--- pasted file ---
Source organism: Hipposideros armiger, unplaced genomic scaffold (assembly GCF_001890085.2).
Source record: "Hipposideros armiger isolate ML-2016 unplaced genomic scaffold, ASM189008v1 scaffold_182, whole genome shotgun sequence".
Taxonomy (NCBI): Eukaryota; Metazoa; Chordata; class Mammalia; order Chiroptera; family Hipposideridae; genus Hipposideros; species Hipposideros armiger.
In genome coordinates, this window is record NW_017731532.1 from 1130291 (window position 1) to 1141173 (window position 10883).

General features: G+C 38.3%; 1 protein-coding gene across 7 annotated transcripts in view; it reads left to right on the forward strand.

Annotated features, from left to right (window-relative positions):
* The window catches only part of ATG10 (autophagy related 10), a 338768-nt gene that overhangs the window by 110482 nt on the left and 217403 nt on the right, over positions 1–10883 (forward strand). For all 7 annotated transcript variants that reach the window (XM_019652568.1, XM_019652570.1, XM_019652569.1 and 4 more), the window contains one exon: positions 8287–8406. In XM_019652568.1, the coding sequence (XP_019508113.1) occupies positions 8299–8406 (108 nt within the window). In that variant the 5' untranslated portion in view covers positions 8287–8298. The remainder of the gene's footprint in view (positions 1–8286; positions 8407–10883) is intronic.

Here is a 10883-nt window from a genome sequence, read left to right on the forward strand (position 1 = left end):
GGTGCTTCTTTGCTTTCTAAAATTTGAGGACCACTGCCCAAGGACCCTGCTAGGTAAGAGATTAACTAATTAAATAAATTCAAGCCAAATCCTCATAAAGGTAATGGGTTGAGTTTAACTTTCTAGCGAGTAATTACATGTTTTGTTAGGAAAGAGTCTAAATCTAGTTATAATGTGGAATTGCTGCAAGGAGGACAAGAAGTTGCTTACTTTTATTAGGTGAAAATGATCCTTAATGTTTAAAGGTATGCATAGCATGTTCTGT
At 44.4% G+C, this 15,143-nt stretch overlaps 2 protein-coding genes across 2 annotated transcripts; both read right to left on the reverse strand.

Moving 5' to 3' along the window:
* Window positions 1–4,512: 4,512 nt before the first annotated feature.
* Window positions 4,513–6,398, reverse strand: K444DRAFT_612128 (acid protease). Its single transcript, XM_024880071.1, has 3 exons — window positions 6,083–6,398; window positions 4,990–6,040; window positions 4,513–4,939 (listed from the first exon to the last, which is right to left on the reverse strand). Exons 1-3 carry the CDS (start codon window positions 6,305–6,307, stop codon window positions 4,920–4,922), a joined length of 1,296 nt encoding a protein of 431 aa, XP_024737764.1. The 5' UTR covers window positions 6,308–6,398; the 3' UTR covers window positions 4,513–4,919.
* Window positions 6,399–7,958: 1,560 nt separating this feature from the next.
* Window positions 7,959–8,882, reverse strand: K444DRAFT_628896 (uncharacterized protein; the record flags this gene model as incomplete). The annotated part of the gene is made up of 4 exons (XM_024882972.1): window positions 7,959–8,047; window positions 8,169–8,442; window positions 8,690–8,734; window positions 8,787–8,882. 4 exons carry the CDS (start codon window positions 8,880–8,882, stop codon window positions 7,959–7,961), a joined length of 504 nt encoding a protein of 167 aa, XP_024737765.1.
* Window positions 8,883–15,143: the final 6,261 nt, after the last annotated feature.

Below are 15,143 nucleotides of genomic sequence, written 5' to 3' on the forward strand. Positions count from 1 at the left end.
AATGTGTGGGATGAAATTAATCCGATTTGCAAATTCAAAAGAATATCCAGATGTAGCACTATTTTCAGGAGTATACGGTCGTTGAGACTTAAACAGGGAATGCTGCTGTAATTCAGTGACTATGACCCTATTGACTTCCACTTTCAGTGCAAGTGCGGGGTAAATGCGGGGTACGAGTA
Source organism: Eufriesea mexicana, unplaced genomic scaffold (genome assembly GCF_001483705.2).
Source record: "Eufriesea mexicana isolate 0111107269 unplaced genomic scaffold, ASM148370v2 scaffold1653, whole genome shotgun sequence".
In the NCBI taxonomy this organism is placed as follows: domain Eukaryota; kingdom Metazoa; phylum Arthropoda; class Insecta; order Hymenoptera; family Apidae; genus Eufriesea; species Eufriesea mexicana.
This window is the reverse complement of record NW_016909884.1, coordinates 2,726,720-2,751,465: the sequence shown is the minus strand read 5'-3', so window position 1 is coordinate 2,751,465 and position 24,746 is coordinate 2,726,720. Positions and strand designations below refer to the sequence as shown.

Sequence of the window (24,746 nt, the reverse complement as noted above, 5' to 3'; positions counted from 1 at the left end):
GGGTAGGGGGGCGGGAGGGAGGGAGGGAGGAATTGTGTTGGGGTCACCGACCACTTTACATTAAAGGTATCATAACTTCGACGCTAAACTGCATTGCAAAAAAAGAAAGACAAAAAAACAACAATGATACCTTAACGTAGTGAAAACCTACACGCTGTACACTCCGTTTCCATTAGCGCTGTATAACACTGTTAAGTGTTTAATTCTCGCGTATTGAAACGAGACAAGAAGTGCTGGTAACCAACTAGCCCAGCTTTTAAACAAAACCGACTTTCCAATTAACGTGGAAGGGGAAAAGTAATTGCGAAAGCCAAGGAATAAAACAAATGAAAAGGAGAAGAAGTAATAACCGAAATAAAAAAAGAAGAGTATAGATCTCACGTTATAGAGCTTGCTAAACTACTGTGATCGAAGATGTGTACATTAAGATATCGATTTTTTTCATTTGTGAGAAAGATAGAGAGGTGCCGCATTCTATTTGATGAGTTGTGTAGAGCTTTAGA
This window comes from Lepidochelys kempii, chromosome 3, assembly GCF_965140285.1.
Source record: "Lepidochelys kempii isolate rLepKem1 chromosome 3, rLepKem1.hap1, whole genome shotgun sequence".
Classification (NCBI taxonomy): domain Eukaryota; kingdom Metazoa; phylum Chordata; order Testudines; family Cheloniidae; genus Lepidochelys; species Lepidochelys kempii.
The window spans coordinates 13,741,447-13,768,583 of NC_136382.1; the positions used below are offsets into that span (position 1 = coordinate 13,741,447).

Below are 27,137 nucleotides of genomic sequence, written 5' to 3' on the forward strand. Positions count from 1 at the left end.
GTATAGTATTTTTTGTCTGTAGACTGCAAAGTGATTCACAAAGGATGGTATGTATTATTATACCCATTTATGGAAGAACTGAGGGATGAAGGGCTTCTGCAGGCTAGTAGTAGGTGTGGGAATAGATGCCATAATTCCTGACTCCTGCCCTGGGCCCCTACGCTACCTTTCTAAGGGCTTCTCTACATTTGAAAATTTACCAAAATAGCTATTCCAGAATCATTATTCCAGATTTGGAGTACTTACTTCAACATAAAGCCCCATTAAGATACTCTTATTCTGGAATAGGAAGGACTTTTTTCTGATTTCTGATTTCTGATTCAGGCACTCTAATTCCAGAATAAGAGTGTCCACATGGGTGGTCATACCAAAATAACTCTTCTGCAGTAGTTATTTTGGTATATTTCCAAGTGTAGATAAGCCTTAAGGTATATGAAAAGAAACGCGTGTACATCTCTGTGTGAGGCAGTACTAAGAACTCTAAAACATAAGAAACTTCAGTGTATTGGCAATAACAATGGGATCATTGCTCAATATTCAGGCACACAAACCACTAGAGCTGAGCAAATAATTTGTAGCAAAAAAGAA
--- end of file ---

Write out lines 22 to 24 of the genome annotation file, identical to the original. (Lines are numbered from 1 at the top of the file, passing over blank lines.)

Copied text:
This window is the reverse complement of record NW_016909884.1, coordinates 2,726,720-2,751,465: the sequence shown is the minus strand read 5'-3', so window position 1 is coordinate 2,751,465 and position 24,746 is coordinate 2,726,720. Positions and strand designations below refer to the sequence as shown.

Sequence of the window (24,746 nt, the reverse complement as noted above, 5' to 3'; positions counted from 1 at the left end):
GGGTAGGGGGGCGGGAGGGAGGGAGGGAGGAATTGTGTTGGGGTCACCGACCACTTTACATTAAAGGTATCATAACTTCGACGCTAAACTGCATTGCAAAAAAAGAAAGACAAAAAAACAACAATGATACCTTAACGTAGTGAAAACCTACACGCTGTACACTCCGTTTCCATTAGCGCTGTATAACACTGTTAAGTGTTTAATTCTCGCGTATTGAAACGAGACAAGAAGTGCTGGTAACCAACTAGCCCAGCTTTTAAACAAAACCGACTTTCCAATTAACGTGGAAGGGGAAAAGTAATTGCGAAAGCCAAGGAATAAAACAAATGAAAAGGAGAAGAAGTAATAACCGAAATAAAAAAAGAAGAGTATAGATCTCACGTTATAGAGCTTGCTAAACTACTGTGATCGAAGATGTGTACATTAAGATATCGATTTTTTTCATTTGTGAGAAAGATAGAGAGGTGCCGCATTCTATTTGATGAGTTGTGTAGAGCTTTAGA